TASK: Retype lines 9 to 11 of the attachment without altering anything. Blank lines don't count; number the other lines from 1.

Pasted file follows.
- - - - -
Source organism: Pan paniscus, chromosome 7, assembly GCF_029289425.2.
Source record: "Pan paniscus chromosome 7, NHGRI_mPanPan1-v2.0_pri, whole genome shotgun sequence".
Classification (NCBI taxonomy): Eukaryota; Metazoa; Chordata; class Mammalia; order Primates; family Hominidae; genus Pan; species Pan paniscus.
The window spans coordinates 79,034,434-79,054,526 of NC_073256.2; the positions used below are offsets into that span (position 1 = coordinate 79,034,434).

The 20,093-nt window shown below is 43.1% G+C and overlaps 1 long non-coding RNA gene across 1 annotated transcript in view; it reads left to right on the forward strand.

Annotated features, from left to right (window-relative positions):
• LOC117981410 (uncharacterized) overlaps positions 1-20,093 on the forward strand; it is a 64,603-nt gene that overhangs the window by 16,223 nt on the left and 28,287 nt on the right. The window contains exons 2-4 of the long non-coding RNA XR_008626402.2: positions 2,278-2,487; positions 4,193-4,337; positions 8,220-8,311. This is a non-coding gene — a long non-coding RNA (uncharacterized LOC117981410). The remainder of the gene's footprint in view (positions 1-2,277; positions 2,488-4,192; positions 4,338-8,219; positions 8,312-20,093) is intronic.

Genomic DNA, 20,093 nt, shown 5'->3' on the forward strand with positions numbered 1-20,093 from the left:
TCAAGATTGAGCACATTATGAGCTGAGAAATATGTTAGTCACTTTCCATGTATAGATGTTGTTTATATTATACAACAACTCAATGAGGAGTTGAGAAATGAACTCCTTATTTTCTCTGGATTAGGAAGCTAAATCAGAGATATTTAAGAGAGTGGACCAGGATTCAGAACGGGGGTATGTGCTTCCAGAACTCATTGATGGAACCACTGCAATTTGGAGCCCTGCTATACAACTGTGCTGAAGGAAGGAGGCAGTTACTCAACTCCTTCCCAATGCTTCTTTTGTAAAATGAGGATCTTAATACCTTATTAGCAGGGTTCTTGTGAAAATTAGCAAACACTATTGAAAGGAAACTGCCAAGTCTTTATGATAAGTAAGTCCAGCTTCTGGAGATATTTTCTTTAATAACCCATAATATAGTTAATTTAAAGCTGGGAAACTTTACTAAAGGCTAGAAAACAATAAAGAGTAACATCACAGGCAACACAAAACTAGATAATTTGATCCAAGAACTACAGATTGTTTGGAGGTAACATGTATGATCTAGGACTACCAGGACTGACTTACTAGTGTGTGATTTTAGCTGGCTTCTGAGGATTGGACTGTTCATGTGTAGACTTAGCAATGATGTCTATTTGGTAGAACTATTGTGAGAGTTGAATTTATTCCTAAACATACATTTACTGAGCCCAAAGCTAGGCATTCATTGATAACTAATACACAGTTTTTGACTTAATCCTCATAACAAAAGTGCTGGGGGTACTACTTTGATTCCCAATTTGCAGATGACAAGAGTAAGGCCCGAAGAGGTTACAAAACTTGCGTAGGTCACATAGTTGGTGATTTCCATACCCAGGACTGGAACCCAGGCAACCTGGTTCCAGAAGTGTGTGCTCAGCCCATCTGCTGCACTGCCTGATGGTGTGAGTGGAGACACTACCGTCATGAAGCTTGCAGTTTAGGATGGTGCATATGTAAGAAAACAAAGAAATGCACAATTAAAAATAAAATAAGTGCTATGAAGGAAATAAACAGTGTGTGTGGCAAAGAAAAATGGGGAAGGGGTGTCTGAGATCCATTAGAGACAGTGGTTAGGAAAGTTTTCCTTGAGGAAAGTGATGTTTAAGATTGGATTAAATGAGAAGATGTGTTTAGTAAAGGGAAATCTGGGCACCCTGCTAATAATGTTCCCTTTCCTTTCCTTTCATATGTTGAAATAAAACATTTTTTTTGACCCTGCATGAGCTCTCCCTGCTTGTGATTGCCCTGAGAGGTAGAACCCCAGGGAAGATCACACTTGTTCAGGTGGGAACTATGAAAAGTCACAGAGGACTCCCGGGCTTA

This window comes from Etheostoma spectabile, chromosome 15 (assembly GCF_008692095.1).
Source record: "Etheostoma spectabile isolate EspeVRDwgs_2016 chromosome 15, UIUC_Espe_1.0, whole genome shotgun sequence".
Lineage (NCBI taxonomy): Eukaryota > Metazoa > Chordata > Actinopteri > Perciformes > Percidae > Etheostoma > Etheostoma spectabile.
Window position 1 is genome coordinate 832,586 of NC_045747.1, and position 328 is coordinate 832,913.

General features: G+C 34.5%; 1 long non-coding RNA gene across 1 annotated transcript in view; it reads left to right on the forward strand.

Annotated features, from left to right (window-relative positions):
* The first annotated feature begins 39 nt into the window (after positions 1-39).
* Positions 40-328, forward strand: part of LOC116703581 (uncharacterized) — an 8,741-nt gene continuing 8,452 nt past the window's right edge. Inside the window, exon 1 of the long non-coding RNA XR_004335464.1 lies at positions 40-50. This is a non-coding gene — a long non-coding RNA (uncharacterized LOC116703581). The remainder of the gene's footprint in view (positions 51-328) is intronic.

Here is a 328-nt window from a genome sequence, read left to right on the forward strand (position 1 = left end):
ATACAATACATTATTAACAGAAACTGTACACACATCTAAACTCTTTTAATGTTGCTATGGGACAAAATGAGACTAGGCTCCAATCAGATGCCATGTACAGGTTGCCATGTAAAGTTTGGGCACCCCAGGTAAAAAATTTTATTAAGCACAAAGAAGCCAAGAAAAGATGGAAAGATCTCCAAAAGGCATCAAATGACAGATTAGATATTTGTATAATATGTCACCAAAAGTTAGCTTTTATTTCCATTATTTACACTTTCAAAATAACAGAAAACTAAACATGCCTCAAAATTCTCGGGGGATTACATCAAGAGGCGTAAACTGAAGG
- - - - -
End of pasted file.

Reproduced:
TCAAGATTGAGCACATTATGAGCTGAGAAATATGTTAGTCACTTTCCATGTATAGATGTTGTTTATATTATACAACAACTCAATGAGGAGTTGAGAAATGAACTCCTTATTTTCTCTGGATTAGGAAGCTAAATCAGAGATATTTAAGAGAGTGGACCAGGATTCAGAACGGGGGTATGTGCTTCCAGAACTCATTGATGGAACCACTGCAATTTGGAGCCCTGCTATACAACTGTGCTGAAGGAAGGAGGCAGTTACTCAACTCCTTCCCAATGCTTCTTTTGTAAAATGAGGATCTTAATACCTTATTAGCAGGGTTCTTGTGAAAATTAGCAAACACTATTGAAAGGAAACTGCCAAGTCTTTATGATAAGTAAGTCCAGCTTCTGGAGATATTTTCTTTAATAACCCATAATATAGTTAATTTAAAGCTGGGAAACTTTACTAAAGGCTAGAAAACAATAAAGAGTAACATCACAGGCAACACAAAACTAGATAATTTGATCCAAGAACTACAGATTGTTTGGAGGTAACATGTATGATCTAGGACTACCAGGACTGACTTACTAGTGTGTGATTTTAGCTGGCTTCTGAGGATTGGACTGTTCATGTGTAGACTTAGCAATGATGTCTATTTGGTAGAACTATTGTGAGAGTTGAATTTATTCCTAAACATACATTTACTGAGCCCAAAGCTAGGCATTCATTGATAACTAATACACAGTTTTTGACTTAATCCTCATAACAAAAGTGCTGGGGGTACTACTTTGATTCCCAATTTGCAGATGACAAGAGTAAGGCCCGAAGAGGTTACAAAACTTGCGTAGGTCACATAGTTGGTGATTTCCATACCCAGGACTGGAACCCAGGCAACCTGGTTCCAGAAGTGTGTGCTCAGCCCATCTGCTGCACTGCCTGATGGTGTGAGTGGAGACACTACCGTCATGAAGCTTGCAGTTTAGGATGGTGCATATGTAAGAAAACAAAGAAATGCACAATTAAAAATAAAATAAGTGCTATGAAGGAAATAAACAGTGTGTGTGGCAAAGAAAAATGGGGAAGGGGTGTCTGAGATCCATTAGAGACAGTGGTTAGGAAAGTTTTCCTTGAGGAAAGTGATGTTTAAGATTGGATTAAATGAGAAGATGTGTTTAGTAAAGGGAAATCTGGGCACCCTGCTAATAATGTTCCCTTTCCTTTCCTTTCATATGTTGAAATAAAACATTTTTTTTGACCCTGCATGAGCTCTCCCTGCTTGTGATTGCCCTGAGAGGTAGAACCCCAGGGAAGATCACACTTGTTCAGGTGGGAACTATGAAAAGTCACAGAGGACTCCCGGGCTTA

This window comes from Etheostoma spectabile, chromosome 15 (assembly GCF_008692095.1).
Source record: "Etheostoma spectabile isolate EspeVRDwgs_2016 chromosome 15, UIUC_Espe_1.0, whole genome shotgun sequence".